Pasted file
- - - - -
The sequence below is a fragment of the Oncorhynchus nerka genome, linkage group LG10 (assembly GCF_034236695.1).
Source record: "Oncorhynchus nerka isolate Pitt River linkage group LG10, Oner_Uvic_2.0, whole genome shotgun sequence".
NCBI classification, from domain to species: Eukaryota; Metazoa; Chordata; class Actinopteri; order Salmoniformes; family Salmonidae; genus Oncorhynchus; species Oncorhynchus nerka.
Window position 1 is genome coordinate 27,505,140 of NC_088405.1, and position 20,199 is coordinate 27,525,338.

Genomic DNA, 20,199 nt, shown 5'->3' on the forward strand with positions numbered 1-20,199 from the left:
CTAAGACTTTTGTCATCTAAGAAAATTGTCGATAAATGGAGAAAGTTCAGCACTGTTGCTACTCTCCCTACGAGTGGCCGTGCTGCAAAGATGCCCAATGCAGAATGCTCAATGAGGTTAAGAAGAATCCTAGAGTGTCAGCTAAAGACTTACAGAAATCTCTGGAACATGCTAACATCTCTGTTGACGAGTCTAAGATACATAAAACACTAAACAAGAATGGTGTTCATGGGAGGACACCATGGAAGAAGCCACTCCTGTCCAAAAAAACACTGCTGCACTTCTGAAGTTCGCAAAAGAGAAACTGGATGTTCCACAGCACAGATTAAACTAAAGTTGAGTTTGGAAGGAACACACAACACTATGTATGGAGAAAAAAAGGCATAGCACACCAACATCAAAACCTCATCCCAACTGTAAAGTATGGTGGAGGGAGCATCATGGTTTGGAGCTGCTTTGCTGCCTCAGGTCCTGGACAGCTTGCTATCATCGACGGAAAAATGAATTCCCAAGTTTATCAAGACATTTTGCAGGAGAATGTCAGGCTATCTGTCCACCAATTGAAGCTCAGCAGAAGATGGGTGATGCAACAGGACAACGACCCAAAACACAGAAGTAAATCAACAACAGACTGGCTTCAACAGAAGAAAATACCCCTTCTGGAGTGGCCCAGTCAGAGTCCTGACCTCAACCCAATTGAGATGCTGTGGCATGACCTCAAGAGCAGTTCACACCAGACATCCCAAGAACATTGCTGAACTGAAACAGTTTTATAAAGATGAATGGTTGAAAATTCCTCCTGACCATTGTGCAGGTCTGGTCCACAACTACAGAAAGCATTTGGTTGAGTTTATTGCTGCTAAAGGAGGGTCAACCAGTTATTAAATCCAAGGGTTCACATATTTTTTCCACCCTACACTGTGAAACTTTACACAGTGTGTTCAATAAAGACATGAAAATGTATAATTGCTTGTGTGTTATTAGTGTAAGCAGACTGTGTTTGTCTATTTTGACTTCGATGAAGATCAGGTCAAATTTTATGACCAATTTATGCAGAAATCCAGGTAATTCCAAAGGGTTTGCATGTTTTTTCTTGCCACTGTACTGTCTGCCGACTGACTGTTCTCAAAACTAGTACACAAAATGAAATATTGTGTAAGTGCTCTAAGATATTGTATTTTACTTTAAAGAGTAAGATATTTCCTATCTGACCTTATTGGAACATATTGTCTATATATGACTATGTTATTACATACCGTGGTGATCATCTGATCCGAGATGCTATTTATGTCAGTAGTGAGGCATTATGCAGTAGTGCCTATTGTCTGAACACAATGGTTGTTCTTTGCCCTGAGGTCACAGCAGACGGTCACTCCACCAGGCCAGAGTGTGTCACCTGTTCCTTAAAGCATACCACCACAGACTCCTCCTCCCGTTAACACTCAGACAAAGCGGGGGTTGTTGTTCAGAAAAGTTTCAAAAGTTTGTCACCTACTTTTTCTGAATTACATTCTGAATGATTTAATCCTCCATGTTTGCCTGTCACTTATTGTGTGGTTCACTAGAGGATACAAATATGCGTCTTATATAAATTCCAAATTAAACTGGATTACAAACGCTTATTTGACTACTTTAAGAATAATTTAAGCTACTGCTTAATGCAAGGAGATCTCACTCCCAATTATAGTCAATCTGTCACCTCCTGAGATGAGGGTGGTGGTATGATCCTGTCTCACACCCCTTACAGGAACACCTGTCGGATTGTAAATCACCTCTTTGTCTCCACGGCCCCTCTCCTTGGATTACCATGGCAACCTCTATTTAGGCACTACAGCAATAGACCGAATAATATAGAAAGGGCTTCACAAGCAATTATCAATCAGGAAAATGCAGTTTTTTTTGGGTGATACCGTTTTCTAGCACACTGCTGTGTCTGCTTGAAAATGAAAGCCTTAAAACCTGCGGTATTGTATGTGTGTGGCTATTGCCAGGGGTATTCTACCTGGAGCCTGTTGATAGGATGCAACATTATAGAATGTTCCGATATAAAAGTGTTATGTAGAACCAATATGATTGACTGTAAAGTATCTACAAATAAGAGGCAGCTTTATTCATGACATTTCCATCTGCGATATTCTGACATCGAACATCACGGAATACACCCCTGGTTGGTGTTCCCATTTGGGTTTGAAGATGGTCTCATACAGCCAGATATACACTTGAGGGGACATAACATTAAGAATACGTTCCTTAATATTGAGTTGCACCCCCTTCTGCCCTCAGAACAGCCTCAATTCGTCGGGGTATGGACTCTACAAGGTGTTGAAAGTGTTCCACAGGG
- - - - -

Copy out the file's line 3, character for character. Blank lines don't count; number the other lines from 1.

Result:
NCBI classification, from domain to species: Eukaryota; Metazoa; Chordata; class Actinopteri; order Salmoniformes; family Salmonidae; genus Oncorhynchus; species Oncorhynchus nerka.